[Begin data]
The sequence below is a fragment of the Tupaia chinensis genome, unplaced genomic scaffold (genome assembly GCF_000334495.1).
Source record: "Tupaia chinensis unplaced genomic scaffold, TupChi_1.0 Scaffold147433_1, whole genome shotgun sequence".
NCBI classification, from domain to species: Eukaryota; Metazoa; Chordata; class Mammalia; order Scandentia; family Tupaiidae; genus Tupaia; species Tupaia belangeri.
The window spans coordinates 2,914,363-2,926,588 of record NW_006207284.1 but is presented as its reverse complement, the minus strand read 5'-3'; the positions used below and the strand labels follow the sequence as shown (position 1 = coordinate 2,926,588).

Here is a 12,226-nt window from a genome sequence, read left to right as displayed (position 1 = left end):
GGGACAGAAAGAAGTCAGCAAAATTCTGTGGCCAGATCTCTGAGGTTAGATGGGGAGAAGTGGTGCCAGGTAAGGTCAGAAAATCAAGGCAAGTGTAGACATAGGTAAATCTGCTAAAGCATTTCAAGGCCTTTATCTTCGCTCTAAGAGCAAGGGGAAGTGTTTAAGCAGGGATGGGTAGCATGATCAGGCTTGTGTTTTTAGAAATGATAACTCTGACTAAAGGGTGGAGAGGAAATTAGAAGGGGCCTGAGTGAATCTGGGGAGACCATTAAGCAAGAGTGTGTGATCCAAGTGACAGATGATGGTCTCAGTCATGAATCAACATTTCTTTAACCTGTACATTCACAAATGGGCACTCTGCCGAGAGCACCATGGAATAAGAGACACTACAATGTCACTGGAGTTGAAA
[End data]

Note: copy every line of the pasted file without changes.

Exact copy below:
The sequence below is a fragment of the Tupaia chinensis genome, unplaced genomic scaffold (genome assembly GCF_000334495.1).
Source record: "Tupaia chinensis unplaced genomic scaffold, TupChi_1.0 Scaffold147433_1, whole genome shotgun sequence".
NCBI classification, from domain to species: Eukaryota; Metazoa; Chordata; class Mammalia; order Scandentia; family Tupaiidae; genus Tupaia; species Tupaia belangeri.
The window spans coordinates 2,914,363-2,926,588 of record NW_006207284.1 but is presented as its reverse complement, the minus strand read 5'-3'; the positions used below and the strand labels follow the sequence as shown (position 1 = coordinate 2,926,588).

Here is a 12,226-nt window from a genome sequence, read left to right as displayed (position 1 = left end):
GGGACAGAAAGAAGTCAGCAAAATTCTGTGGCCAGATCTCTGAGGTTAGATGGGGAGAAGTGGTGCCAGGTAAGGTCAGAAAATCAAGGCAAGTGTAGACATAGGTAAATCTGCTAAAGCATTTCAAGGCCTTTATCTTCGCTCTAAGAGCAAGGGGAAGTGTTTAAGCAGGGATGGGTAGCATGATCAGGCTTGTGTTTTTAGAAATGATAACTCTGACTAAAGGGTGGAGAGGAAATTAGAAGGGGCCTGAGTGAATCTGGGGAGACCATTAAGCAAGAGTGTGTGATCCAAGTGACAGATGATGGTCTCAGTCATGAATCAACATTTCTTTAACCTGTACATTCACAAATGGGCACTCTGCCGAGAGCACCATGGAATAAGAGACACTACAATGTCACTGGAGTTGAAA